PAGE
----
We then headed south in an attempt to move away from the storm, as it began to take more of a south-eastwards path. We noted another tornado close to Mustang before we continued south. At this point we ran into some horrendous traffic, because a huge number of people decided that it was safer to drive out of Oklahoma City, and get stuck in a traffic jam, than to ride it out. This resulted in a fairly worrying period of time for us as we knew a new circulation was forming to our west-northwest.
After some interesting driving exercises we navigated down a number of side roads away from the jam - this is where having a degree of situational awareness and also a good GPS mapping program works a treat.
Needless to say, once we got out of it all we paused to regain our composure and let the adrenaline ease. It was probably the scariest chase we've been on, and perhaps one of the scariest things we've done. Looking back, we were not in as much danger, thanks to anticipation of what the tornado was going to do, than we might have thought at the time. A number of other chasers seemingly hung around too long, or got caught out by how quickly the tornado span up, and several had damaged cars, and even some minor injuries - hopefully they are all OK.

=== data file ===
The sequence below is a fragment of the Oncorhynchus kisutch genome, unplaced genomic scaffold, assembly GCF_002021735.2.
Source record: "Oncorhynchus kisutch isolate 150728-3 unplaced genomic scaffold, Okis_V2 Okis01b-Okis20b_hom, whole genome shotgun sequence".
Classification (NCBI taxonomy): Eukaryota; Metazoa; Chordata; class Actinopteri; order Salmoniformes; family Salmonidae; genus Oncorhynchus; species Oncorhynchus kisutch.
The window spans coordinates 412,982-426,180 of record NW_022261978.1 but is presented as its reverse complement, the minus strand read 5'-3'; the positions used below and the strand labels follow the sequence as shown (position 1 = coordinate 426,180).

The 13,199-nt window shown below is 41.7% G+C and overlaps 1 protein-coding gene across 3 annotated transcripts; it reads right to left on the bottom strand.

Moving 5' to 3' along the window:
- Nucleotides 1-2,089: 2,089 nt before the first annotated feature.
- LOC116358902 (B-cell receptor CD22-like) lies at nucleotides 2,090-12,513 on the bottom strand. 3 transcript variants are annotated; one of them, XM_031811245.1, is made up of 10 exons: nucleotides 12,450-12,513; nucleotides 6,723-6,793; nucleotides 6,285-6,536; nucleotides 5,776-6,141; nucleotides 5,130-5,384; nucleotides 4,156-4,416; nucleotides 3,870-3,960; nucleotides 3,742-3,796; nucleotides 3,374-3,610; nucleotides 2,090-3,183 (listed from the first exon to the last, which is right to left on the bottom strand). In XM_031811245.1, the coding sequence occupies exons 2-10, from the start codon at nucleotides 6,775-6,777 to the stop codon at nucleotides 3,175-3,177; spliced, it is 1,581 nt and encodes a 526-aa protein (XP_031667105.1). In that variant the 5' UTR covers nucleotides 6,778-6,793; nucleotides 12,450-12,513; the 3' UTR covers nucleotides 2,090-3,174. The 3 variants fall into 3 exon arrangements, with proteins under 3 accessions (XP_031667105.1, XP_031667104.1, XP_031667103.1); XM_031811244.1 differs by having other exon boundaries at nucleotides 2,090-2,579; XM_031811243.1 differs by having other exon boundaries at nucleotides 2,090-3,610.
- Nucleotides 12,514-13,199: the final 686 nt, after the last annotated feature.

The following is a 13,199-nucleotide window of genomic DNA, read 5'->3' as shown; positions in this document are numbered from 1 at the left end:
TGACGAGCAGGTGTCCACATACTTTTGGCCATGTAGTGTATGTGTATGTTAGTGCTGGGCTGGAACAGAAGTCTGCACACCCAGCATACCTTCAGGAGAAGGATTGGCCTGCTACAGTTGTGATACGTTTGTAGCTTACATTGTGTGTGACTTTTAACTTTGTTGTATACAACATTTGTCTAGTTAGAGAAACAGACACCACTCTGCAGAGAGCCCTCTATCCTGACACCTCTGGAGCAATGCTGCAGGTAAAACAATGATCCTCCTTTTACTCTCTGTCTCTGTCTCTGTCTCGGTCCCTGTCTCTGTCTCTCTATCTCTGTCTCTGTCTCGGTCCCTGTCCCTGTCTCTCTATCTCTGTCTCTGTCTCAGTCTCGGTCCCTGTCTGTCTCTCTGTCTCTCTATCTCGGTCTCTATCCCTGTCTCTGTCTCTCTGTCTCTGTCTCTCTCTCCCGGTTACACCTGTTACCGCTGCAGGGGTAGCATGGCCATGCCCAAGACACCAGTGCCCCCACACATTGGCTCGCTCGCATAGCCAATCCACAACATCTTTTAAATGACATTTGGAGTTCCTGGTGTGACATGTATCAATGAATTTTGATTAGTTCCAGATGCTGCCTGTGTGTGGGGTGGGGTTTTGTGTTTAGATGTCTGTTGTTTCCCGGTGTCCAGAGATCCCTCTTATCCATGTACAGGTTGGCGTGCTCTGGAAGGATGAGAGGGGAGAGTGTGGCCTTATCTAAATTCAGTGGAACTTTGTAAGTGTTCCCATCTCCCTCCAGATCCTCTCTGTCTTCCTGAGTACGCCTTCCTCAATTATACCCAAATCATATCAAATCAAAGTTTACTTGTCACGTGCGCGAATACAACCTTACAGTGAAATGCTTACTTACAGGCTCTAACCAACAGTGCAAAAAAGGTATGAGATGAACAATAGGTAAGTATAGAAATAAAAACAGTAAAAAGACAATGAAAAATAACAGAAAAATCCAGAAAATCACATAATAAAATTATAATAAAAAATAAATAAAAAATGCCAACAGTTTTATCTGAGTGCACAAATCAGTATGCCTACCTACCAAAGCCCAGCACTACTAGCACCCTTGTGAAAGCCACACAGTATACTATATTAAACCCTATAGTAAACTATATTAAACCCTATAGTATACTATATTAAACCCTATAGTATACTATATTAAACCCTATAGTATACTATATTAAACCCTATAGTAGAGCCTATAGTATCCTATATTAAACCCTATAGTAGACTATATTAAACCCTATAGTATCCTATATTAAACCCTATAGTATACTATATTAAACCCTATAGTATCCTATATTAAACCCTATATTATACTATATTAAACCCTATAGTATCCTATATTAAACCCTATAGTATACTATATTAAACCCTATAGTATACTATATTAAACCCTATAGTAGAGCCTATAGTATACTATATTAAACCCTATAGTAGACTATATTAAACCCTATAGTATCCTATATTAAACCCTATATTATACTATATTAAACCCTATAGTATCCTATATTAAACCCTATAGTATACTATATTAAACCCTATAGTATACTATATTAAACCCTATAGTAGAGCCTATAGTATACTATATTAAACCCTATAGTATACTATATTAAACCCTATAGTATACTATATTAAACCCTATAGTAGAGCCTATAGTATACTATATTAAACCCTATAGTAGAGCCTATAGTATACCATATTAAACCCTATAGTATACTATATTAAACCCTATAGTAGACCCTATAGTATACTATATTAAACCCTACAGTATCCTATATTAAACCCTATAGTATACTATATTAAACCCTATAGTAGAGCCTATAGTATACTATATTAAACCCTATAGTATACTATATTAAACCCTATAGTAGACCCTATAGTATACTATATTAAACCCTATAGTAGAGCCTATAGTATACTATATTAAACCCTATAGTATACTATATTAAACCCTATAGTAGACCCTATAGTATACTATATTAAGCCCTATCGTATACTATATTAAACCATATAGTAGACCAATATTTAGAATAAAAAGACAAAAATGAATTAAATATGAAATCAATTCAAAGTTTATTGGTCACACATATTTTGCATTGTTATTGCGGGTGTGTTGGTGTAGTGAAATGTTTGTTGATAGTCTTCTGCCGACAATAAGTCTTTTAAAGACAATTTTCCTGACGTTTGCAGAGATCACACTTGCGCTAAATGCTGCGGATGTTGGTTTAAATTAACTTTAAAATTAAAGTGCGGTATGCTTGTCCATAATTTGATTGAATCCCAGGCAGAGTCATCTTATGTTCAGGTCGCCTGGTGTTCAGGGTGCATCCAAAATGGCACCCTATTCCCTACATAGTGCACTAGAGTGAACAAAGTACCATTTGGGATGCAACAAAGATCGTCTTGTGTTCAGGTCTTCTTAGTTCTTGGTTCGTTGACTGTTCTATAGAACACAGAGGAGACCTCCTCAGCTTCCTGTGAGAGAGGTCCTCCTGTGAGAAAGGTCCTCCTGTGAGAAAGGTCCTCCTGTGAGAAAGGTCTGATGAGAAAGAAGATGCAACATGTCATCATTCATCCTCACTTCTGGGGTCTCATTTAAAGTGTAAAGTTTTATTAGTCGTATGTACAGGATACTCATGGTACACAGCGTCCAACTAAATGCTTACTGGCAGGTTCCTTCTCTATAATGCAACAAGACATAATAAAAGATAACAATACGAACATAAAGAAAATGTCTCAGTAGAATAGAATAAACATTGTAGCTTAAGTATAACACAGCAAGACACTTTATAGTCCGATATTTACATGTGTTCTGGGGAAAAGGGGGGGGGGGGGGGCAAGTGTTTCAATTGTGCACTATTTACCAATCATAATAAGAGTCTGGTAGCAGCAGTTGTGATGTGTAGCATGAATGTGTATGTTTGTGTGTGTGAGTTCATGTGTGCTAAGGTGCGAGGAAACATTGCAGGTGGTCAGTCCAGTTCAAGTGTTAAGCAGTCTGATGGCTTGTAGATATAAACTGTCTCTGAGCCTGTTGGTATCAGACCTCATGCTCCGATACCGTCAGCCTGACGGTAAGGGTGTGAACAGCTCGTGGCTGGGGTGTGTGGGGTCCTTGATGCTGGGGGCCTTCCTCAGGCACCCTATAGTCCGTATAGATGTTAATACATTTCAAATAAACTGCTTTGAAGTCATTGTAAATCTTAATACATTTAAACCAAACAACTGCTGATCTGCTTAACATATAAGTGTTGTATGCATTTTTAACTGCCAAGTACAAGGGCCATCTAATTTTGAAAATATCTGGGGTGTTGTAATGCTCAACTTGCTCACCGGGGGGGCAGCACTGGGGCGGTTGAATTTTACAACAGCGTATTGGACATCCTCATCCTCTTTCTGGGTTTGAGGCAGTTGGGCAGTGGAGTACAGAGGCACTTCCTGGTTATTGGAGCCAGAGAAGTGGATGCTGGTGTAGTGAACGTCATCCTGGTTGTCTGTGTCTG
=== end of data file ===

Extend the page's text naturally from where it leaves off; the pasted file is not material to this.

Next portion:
We headed quite a way south and west, and have ended up in Lawton, Oklahoma, for the night. We spoke to one woman in the lift, from Yukon, Oklahoma - a town in the path of the storms. She had left town and travelled down here for the night - no doubt, one of the thousands on the roads fleeing the storm.
It was extremely worrying to see the thousands of cars on the road as this storm barrelled in - the tornadoes of May 19th and 20th have clearly, and understandably, left a huge impression on the population - today was much vaunted, with plenty of coverage - some of the news coverage certainly would have left the residents in no doubt that a huge storm was coming - perhaps too much? Who knows - this storm will certainly be the point of discussion for a long time to come, especially in regards to the reaction of the population of the Oklahoma City metro area.
I think this is our 6th or 7th chase day in a row - we're certainly in need of a break so we won't be chasing tomorrow. I think the next chance may be Monday, hopefully on the wide open High Plains - chasing close to Oklahoma City is something we probably won't do again, even if, in this case, we were never actually that close to the city.
A few pics from today - all copyright Helen Rossington/Paul Knightley:
Me awaiting initiation of storm - those clouds on the right of the picture are the beginnings of the devastating storm.
A look to the south, across a wheat field.
Developing supercell, a little west of the previous images.
Rain-free base starts to develop and storm intensifies.
Very picturesque mammatus clouds above.
Me filming a rapidly developing multi-vortex tornado, south-west of El Reno, Oklahoma.
Large, wedge tornado near El Reno, Oklahoma - the tornado is the lighter cloud in the centre of frame.